While praising the rising bitcoin adoption, she raised concerns about how politicians were handling the situation and urged for necessary action to make Tokyo a crypto trading center.

“Politicians should now tackle the issues of monetary policy and taxation around bitcoin. If you do it in the nation, you will lose the sense of speed, so create a special zone in Tokyo to use it tax-free in the city. I think it is the role of politicians to identify issues and clear them systematically while running.”

Virtual currency and blockchain can also be used to turn its economy around, Irie said.

Gains on cryptocurrencies are taxed as capital gains, but Bitcoin “is originally a currency, therefore, it’s not easy to use unless taxation is set to 0%,” said Ito.

Moving Forward

Japan has been seeing a growth in crypto adoption until the crypto exchange Coincheck was hacked in January 2018, which has been acquired by online brokerage Monex Group. Hindering the growth of the crypto frenzy in the country, people are now hopeful of moving to the next stage after undergoing a period of scrutiny and renewal.

Coincheck’s revenue actually increased fivefold to ¥20.8 billion (over $191 million) in the 2020 fiscal year compared to the previous year, as per earnings released by the Monex Group last month.

The exchange also gained 260,000 users, out of which 210,000 were accumulated in the second half of the business year ending in March, reported Japan Times. However, the volume on the exchange only including the BTC/JPY pair, is still only about $150 million, as per CoinGecko.

According to CryptoCompare, JPY has the fifth biggest share of BTC volume by currency after Tether (USDT), USD, Binance stablecoin BUSD, and EUR.

“Due to our hacking problem, not only us but each Japanese cryptocurrency exchange had to strengthen measures to protect customers” and prevent cyberattacks, money laundering, and other inappropriate transactions, said Yusuke Otsuka, an executive, and co-founder of Coincheck.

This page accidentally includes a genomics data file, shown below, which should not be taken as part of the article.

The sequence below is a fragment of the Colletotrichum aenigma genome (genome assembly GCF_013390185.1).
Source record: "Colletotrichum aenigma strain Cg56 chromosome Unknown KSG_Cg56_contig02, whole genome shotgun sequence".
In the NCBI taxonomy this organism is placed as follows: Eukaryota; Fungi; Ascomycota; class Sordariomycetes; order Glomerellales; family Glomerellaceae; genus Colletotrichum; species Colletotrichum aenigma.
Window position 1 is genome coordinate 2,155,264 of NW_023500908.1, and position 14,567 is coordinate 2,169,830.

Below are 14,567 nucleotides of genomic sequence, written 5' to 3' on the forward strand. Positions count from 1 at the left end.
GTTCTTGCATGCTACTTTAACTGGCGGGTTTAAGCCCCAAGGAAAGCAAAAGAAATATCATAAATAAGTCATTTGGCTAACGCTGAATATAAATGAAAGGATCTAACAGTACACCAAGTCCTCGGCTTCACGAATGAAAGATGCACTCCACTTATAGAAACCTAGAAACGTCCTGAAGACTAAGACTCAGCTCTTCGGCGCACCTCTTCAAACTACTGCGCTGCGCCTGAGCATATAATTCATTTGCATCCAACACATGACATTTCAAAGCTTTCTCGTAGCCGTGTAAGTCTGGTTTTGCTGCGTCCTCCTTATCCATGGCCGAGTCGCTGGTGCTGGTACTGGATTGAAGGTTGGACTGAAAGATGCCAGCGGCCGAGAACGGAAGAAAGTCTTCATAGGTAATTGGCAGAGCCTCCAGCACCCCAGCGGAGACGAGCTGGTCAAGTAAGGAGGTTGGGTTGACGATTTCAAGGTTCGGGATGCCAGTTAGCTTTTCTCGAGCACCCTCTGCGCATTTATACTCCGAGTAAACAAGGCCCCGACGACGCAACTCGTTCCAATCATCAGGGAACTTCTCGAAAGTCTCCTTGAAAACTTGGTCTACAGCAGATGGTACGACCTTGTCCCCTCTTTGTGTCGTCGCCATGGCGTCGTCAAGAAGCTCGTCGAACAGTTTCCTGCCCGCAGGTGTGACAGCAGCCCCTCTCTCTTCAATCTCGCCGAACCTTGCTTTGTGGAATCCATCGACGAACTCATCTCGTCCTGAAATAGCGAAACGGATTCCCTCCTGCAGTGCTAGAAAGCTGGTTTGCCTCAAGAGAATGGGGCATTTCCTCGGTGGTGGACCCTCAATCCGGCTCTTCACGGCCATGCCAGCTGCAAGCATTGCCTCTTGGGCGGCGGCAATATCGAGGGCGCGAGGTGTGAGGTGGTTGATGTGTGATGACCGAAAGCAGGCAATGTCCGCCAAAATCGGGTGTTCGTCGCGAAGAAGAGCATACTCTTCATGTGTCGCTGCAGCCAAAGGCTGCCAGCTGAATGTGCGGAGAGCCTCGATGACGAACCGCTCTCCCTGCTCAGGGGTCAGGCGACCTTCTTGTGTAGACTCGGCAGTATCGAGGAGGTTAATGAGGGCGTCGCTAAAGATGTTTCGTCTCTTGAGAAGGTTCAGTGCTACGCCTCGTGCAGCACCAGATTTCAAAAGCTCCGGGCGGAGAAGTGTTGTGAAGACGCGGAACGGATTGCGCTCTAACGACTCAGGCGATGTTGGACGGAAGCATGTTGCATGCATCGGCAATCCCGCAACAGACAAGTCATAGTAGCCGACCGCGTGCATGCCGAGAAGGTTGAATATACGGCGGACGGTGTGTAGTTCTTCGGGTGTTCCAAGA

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Author: AnTy

South Korea To Monitor Cryptocurrency Phishing Due To High Phishing Reports

South Korea To Monitor Cryptocurrency Phishing Due To High Phishing Reports

South Korea’s Ministry of Science and ICT is working with the Korean National Police Agency to bust the growing crypto phishing websites through a new system, Yonhap reports. This follows a rise in phishing attempts targeting crypto users.

South Korea Clamps Down On Crypto Phishing

The platform will run a 24-hour surveillance system to detect and swiftly take down fake websites.

The ICT ministry disclosed that it had become important to tackle the problem because of the increasing reports of phishing attempts via text messages.

These text messages trick cryptocurrency users into entering their exchange IDs and passwords on fake websites where scammers use them to steal their funds.

In barely three months, 32 phishing websites were identified and blocked by the ministry. This is more than the 41 websites detected in the whole of last year.

The Police have been conducting a crackdown on phishing websites since the start of March this year. According to the report, the police investigated 21 cases in which individuals accessed other cryptocurrency users’ accounts and sold their assets.

Phishing attacks have become increasingly sophisticated, with criminals creating emails and websites that resemble official company correspondence to target people online.

They rely on people misspelling web addresses and clicking on links that could compromise their security. A prime example of phishing websites found and blocked in South Korea was Bithnub.com—created to lure Bithumb clients to a fake website and steal their login details.